• Tristan

Green Pesto

Updated: Feb 14



Have you ever had pesto, I guess you've had but have you ever tried to make it yourself?

I didn't, until recently and made it often ever since.

It's so easy, there is really nothing to it.


I love to have it with pasta but also as a dip, or on top of a spread with bread.

This is such a delightful recipe, I felt a duty to share it with you.





As you can see it's gorgeous with pasta and cherry tomatoes.

Usually I heat up a dozen of cherry tomatoes for then minutes in the oven at 180 °C. Just cut them in half and sprinkle some salt and pepper on the fleshy top, as well as a drizzle of olive oil.

This dish is ready in 10 minutes.




Anyway, just let me explain how to prepare the pesto.


Ingredients I used:


* A handful of fresh basil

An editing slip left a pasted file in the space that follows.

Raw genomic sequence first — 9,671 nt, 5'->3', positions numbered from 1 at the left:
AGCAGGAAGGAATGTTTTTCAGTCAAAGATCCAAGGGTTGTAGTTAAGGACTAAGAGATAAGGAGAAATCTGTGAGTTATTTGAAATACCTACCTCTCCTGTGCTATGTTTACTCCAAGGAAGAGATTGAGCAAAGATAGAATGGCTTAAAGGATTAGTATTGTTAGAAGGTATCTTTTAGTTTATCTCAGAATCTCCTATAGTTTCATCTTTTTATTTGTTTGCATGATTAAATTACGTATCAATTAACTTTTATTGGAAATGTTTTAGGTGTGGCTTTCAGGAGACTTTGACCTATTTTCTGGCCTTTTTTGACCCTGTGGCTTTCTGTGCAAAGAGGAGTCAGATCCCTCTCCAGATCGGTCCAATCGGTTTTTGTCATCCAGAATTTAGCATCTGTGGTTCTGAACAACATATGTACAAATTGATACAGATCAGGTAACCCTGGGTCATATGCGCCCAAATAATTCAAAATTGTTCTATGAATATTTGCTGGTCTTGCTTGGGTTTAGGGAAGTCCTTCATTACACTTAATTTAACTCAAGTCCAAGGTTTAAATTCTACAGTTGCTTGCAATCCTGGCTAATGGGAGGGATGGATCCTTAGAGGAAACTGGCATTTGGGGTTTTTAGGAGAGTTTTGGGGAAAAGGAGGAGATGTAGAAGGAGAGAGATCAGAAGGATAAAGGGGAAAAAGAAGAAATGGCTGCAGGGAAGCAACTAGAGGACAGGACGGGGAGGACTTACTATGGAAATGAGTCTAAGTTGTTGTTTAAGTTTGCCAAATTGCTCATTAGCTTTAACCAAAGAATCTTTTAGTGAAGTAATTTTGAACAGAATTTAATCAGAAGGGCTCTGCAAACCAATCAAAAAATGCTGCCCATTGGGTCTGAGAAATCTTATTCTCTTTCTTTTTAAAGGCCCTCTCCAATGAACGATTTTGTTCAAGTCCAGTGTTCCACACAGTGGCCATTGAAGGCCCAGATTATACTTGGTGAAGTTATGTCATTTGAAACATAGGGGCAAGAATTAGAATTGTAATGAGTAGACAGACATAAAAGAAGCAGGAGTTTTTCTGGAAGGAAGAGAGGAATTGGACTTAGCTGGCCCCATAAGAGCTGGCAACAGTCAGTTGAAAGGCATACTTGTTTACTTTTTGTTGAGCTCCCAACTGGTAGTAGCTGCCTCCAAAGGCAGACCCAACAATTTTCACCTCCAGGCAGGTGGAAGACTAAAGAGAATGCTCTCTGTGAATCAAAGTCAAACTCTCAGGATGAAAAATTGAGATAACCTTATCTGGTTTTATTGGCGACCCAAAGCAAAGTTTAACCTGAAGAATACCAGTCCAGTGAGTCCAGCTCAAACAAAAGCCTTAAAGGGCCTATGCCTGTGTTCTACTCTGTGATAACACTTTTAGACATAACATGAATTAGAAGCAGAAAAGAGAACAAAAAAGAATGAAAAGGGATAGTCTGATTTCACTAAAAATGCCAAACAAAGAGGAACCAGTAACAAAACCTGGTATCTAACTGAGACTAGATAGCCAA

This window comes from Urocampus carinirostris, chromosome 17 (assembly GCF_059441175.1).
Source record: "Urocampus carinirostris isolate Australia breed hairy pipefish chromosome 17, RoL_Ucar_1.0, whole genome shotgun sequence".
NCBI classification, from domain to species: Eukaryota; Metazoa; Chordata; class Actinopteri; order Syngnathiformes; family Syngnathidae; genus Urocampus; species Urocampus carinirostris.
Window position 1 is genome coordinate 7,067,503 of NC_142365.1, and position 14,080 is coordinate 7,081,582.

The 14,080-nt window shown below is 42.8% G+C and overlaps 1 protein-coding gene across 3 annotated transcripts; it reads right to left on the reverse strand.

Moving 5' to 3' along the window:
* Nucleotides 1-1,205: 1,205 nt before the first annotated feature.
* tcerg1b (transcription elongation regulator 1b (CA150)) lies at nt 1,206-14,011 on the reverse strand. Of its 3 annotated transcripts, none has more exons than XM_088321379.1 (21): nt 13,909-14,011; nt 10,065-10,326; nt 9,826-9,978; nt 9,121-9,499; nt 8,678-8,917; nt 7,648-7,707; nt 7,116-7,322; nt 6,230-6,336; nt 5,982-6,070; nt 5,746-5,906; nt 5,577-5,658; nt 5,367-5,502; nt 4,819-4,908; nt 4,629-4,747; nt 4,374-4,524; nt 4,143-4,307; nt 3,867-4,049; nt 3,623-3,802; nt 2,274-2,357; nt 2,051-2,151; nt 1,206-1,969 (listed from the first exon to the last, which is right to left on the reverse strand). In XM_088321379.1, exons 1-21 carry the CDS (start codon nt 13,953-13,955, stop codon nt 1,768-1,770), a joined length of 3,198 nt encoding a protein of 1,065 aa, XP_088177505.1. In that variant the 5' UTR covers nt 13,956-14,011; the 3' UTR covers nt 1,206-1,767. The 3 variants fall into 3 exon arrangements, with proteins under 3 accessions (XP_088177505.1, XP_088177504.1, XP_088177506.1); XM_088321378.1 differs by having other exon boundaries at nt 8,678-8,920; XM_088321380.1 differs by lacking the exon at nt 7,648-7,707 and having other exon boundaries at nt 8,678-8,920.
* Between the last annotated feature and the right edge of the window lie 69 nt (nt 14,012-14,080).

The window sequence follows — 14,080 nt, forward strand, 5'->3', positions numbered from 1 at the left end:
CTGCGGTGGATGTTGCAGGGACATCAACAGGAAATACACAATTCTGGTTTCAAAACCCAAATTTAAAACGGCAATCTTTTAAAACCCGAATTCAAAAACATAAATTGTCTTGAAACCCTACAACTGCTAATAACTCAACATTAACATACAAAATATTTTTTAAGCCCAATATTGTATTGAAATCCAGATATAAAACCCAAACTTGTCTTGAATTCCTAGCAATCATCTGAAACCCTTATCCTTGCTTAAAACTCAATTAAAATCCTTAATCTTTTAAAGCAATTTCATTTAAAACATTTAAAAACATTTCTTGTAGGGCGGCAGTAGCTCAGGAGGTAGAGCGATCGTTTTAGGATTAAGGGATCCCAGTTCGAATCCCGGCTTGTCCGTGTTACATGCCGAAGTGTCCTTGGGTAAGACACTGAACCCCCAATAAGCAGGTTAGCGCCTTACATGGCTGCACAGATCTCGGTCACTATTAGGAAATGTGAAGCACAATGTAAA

* 3 garlic cloves

* A pinch of salt

* 1 cup of parmesan cheese (powder)

* 1/2 cup olive oil

* 1/2 cup pine seeds


Add all the ingredients in a food processor and blitz well.


That's it!

It's a very easy recipe with a history.





Pestare (pesto) means, to crush or to pound in Italian.

The term pesto is a generic word for anything that is being made by pounding or crushing.

Back to Ancient Rome, ancient Romans apparently used to crush cheese, herbs and garlic with a wooden pestle in a marble mortar. Obviously they didn't have the luxury of electric food processors. Although I have those traditional tools at hand , I guess I leave those for decoration purposes only.

The Romans used to serve a pasta called moretum, with an abundance of olive oil and ate it with bread. Additionally in many cases nuts were added.

There is a wide variety of pesto sauce recipes and I'll be discovering them in the near future.








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